Brave browser Tor feature leaked .Onion queries to ISPs

According to a researcher, the Chromium-based, privacy-focused Brave browser has a vulnerability that’s leaking DNS requests.

According to an IT security researcher, the Chromium-based, privacy-focused web browser Brave had a vulnerability that was leaking DNS requests. This was later confirmed by PortSwigger’s Director of Research, James Kettle, and CERT/CC vulnerability analyst Will Dormann.

Due to this, user activities on Tor anonymity network’s hidden servers, the Dark Web, were being exposed to their ISPs (internet service providers).

It is worth noting that as of November 2020, the Chromium-based, privacy-focused Brave Browser had over 20 million users and it also made headlines for entering the dark web with its own Tor Onion service.

Brave has a built-in feature to enable Tor’s integration with the browser to obscure a user’s web activities and offer optimum privacy and security. Tor, conversely, is also used to access .Onion sites, most of which are hosted on the Dark Web.

According to a post published by the researcher on Rumble, since DNS requests are unencrypted so any requests made to access .Onion sites via Brave to Tor were traceable, which contradicts the browser’s privacy claims.

How Brave browser Leaked Tor DNS Requests?

In Tor mode, Brave is expected to forward all the Tor proxies’ requests without sending them to any non-Tor internet services. This is a crucial step to ensure user privacy when surfing the web.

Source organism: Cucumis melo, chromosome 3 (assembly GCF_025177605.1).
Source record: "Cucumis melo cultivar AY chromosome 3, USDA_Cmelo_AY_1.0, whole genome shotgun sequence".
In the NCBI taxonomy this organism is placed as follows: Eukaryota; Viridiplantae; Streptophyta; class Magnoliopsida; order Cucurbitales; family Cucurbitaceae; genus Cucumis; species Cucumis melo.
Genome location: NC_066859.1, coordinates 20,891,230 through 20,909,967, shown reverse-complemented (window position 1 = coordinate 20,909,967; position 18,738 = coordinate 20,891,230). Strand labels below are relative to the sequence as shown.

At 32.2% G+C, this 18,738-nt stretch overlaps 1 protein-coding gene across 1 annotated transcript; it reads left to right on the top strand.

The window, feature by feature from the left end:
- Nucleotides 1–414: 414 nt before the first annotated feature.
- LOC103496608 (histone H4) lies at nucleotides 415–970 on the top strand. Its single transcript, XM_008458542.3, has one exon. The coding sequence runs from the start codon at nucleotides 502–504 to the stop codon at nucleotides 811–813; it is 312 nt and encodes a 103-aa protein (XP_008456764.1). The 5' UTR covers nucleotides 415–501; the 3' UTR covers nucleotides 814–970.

However, the bug identified in Brave’s Private Window with Tor mode caused the .onion URL (regardless of the Tor address a user wanted to visit) to be sent to the device’s configured DNS server as a standard DNS query.

SEE: 8 best dark web search engines for 2020

BleepingComputer verified this by using Wireshark for viewing DNS traffic in Brave Browser’s Tor mode. When checking DuckDuckGo and The New York Times’ onion URLs in Tor browser mode, Brave browser was found to be sending DNS queries to BleepingComputer’s locally configured DNS servers at IP address

Kettle also provided a screenshot of the evidence while tweeting about the bug that read:

“I just confirmed that yes, Brave browsers Tor mode appear to leak all the .onion addresses you visit to your DNS provider.”

Vulnerability fixed – Update your browser

According to a Brave browser developer using Twitter handle @bcrypt, a hotfix will be released to address this issue. The company was already aware of the issue and reported it 18 days back on its Github page.

The developer revealed that the issue was caused by the browser’s CNAME decloaking ad-blocking feature. This feature blocks third-party tracking scripts, which use CNAME DNS records for impersonating the first-party script.

This feature is currently blocked in the Tow browsing mode. The developer noted that the issue had been fixed in the browser’s development build.

“Since it’s now public we’re uplifting the fix to a stable hotfix,” wrote the developer on Twitter.

For more details on the fix, visit Brave browser’s release notes here.

SEE: Check your VPN DNS test tool legitimacy: Is it “legit” or deceptive

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